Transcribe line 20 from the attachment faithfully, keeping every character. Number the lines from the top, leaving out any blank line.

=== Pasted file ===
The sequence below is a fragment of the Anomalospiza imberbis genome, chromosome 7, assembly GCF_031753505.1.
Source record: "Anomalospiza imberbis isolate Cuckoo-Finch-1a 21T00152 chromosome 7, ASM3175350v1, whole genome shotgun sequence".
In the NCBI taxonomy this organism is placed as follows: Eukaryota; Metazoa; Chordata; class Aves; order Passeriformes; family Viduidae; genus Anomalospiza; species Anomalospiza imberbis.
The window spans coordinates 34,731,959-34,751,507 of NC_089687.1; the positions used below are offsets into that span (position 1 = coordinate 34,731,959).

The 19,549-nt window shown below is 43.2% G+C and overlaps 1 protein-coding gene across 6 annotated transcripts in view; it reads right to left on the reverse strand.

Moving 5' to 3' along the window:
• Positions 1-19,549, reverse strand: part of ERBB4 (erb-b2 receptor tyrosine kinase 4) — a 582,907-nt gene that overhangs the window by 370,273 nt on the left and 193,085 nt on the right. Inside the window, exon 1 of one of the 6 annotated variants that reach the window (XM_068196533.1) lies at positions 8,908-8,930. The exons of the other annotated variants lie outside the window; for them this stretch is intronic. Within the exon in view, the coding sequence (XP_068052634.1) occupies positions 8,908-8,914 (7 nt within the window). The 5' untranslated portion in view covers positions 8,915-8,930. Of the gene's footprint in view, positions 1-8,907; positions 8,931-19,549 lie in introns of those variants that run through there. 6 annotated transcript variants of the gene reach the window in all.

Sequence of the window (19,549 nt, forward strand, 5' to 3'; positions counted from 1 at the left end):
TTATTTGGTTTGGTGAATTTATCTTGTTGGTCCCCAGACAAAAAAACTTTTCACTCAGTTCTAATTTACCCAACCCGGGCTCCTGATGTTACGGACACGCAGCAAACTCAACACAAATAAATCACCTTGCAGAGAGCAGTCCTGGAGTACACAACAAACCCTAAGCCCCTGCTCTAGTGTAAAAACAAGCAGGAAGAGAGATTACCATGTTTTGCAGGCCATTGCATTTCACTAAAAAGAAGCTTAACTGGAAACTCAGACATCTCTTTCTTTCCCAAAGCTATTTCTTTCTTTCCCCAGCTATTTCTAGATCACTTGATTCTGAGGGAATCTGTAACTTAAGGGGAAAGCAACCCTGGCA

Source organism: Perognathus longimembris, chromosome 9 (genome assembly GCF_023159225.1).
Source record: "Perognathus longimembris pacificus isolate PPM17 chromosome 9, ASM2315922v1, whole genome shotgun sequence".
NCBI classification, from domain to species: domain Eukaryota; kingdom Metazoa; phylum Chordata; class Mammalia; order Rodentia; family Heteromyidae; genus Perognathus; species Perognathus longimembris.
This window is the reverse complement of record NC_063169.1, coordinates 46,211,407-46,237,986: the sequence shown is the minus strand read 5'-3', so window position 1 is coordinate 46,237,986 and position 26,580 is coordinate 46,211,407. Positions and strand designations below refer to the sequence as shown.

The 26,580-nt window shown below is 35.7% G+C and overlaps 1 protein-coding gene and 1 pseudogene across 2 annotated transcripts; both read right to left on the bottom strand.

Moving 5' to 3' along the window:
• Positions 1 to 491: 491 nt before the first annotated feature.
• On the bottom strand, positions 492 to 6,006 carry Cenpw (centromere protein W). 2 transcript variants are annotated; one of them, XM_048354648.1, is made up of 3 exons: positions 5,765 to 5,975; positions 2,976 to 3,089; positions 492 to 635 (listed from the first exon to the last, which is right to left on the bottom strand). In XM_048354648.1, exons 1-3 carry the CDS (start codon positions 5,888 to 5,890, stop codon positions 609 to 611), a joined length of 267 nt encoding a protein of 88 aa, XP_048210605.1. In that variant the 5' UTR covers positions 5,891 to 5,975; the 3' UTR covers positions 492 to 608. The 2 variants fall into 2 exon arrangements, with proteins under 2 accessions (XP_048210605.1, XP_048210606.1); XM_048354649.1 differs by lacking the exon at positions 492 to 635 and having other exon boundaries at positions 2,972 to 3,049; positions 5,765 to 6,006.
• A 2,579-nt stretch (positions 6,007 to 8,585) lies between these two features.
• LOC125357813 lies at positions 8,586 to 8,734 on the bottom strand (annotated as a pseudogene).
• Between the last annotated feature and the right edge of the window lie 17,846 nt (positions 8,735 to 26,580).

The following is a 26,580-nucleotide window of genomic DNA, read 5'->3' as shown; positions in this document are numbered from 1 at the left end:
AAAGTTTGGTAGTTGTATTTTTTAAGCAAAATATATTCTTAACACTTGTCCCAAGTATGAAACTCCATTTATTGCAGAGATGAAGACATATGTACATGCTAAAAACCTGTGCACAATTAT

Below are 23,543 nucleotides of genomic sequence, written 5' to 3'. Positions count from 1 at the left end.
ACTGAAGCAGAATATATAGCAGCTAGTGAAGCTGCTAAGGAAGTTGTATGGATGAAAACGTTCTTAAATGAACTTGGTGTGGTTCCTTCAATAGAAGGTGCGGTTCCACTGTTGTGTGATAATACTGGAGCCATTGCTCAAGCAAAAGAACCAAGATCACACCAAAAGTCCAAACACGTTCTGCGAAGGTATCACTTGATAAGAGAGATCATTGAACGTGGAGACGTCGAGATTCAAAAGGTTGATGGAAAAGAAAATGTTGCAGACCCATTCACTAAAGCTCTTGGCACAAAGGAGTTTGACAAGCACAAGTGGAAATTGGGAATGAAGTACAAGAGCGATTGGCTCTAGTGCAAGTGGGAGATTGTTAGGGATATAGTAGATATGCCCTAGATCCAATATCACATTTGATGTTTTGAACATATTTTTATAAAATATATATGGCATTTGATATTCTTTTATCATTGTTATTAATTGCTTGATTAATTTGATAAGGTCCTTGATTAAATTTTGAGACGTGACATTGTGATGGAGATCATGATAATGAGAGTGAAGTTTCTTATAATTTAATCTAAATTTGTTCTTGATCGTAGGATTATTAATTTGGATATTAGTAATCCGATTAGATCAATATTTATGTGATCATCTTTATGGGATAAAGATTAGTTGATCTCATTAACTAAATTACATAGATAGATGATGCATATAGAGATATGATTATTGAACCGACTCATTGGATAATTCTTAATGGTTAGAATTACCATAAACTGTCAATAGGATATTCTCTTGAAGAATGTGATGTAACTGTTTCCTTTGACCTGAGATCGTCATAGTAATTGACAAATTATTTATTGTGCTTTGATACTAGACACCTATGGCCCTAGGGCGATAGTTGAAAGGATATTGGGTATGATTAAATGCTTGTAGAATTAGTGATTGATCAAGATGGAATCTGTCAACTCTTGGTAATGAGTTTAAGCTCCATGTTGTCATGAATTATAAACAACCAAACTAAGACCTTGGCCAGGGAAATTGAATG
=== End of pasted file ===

• Between the last annotated feature and the right edge of the window lie 17,846 nt (positions 8,735 to 26,580).